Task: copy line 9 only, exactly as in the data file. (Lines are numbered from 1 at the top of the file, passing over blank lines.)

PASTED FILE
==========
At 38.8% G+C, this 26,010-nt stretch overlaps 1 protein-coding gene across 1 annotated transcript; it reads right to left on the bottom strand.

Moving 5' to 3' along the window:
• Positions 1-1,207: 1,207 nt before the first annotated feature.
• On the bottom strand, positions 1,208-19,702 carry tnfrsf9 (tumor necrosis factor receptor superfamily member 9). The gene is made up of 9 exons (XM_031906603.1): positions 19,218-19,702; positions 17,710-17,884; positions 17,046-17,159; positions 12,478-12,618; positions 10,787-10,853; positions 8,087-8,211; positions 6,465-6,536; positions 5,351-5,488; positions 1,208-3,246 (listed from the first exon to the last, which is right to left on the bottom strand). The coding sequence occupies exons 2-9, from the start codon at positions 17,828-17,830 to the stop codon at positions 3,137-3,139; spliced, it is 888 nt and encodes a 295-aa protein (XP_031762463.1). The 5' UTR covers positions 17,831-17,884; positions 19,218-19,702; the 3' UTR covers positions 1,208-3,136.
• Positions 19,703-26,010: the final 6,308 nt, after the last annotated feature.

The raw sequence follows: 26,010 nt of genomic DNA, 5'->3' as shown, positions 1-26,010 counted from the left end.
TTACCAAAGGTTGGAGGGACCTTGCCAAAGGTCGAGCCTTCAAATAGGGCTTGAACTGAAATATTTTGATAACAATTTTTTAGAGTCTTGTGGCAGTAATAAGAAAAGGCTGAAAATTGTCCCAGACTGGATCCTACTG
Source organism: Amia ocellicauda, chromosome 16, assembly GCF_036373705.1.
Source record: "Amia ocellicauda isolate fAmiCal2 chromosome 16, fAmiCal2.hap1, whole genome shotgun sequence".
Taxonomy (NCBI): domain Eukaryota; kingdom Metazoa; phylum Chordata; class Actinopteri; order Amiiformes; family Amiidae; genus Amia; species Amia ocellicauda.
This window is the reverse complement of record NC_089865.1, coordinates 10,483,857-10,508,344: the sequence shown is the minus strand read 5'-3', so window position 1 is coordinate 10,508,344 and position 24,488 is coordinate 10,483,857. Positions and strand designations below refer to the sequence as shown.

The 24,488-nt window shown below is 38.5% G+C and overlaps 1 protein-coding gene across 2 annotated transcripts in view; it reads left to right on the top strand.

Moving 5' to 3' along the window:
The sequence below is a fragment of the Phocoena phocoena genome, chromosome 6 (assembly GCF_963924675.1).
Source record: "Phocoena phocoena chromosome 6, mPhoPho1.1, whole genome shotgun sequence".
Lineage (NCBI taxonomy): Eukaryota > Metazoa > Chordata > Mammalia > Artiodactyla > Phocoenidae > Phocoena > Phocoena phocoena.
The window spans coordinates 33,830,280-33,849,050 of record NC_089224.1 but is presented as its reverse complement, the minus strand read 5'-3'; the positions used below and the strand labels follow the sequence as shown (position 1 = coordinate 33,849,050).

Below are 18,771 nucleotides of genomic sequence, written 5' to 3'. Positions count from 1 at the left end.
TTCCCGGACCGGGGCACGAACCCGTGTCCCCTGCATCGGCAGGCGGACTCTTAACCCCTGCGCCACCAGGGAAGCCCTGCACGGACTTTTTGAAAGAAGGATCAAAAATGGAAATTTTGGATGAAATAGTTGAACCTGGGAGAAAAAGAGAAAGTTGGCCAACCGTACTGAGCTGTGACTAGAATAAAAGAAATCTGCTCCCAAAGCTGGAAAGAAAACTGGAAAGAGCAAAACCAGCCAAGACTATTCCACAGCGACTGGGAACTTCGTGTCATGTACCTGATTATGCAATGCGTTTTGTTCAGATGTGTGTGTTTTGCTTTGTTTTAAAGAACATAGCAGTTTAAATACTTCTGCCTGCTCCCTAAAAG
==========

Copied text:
Source record: "Amia ocellicauda isolate fAmiCal2 chromosome 16, fAmiCal2.hap1, whole genome shotgun sequence".